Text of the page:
Each year in Nevada’s Black Rock Desert, a city of more than 70,000 people rises out of the dust for a single week. During that time, enormous experimental art installations are erected and many are ritually burned to the ground. The thriving temporary metropolis known as Burning Man is a hotbed of artistic ingenuity, driving innovation through its principles of radical self-expression, decommodification, communal participation, and reverence for the handmade. Both a cultural movement and an annual event, Burning Man remains one of the most influential phenomenons in contemporary American art and culture.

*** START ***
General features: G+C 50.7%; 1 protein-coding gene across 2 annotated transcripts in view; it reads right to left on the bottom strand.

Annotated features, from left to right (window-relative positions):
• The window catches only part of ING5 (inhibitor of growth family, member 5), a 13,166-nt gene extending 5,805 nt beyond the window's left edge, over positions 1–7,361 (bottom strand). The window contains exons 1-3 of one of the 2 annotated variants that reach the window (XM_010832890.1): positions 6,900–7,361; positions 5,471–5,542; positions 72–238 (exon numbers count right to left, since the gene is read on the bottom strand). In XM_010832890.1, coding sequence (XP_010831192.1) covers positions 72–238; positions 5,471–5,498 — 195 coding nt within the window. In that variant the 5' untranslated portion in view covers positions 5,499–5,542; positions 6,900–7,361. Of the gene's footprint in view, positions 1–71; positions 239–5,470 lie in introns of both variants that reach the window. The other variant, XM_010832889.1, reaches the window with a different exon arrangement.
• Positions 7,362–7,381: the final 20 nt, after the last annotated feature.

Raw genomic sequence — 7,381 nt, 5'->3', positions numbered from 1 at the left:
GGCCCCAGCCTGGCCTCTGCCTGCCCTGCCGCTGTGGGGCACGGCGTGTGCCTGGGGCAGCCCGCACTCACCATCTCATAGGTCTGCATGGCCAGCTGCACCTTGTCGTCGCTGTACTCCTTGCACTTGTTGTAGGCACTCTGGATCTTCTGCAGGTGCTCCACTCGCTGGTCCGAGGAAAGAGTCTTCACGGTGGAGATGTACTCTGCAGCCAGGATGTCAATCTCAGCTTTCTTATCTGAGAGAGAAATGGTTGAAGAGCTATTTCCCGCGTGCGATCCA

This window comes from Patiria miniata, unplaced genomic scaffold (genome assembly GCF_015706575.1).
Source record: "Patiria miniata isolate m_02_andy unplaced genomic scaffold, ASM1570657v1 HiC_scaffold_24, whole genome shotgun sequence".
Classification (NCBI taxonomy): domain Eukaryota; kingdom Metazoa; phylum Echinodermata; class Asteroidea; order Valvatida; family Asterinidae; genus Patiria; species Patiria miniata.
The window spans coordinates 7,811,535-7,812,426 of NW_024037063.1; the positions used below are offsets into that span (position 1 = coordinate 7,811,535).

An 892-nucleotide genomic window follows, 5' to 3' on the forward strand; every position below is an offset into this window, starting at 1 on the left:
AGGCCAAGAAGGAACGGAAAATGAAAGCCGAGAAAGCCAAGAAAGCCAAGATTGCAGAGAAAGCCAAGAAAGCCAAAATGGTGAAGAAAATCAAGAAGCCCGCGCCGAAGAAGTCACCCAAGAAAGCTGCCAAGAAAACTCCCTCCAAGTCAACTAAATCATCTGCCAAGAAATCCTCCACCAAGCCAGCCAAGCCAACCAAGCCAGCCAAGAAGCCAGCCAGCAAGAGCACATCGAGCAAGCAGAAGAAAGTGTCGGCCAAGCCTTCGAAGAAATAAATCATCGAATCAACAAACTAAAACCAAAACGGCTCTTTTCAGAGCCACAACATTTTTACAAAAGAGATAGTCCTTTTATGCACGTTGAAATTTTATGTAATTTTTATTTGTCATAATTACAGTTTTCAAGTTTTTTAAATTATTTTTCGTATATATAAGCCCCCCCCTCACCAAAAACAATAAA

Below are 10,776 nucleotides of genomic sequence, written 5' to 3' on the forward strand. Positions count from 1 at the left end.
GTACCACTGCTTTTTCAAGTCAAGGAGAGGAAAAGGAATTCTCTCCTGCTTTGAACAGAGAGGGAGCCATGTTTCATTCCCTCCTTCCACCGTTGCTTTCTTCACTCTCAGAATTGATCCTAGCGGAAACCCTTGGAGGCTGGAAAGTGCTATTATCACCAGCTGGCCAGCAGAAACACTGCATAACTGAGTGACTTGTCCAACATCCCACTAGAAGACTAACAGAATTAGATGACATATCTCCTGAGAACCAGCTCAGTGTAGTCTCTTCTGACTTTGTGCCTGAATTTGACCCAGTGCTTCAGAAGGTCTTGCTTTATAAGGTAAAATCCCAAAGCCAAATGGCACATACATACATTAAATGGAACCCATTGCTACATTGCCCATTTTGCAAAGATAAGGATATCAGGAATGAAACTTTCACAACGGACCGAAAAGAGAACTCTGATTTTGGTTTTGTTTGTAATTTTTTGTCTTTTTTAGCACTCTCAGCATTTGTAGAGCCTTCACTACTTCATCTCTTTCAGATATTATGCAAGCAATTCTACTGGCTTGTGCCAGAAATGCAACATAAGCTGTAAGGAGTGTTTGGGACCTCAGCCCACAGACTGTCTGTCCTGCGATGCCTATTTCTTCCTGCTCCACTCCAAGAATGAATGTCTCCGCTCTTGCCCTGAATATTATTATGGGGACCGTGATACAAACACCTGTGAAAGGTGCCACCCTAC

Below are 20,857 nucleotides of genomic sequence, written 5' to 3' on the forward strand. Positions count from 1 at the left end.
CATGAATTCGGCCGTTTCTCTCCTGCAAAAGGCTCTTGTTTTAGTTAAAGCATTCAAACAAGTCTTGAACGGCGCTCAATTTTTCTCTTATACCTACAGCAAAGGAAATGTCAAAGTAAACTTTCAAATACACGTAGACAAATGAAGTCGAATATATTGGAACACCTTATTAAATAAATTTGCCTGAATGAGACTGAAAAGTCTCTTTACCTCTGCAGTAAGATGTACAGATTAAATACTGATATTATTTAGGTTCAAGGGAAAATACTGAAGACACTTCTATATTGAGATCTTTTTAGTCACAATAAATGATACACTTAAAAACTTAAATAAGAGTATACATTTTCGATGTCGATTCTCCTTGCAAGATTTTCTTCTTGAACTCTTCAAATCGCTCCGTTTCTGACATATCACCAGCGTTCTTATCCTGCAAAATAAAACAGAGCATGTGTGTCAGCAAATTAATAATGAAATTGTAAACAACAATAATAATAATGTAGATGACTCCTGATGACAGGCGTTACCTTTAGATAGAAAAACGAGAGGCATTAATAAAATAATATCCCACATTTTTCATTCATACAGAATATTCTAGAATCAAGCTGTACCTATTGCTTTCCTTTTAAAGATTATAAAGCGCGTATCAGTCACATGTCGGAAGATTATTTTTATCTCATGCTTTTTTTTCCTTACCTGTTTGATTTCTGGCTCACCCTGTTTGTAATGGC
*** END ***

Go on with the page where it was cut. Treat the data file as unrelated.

No Spectators: The Art of Burning Man brings the large-scale, participatory work from this desert gathering to the nation’s capital for the first time. The exhibition takes over the entire Renwick Gallery building and surrounding Golden Triangle neighborhood, bringing alive the maker culture and creative spirit of this cultural movement.
"No Spectators: The Art of Burning Man" at the Renwick Gallery Immersive room-sized installations, costumes, jewelry, and ephemera transport visitors to the gathering’s famed “Playa,” while selected photographs and archival materials from the Nevada Museum of Art's show City of Dust: The Evolution of Burning Man trace Burning Man’s growth and its bohemian roots.
Nora Atkinson, the museum’s Lloyd Herman Curator of Craft, organized the exhibition in collaboration with Burning Man Project, the nonprofit organization responsible for producing the annual Burning Man event in Black Rock City. The Burning Man community was instrumental in suggesting artworks for inclusion in the exhibition.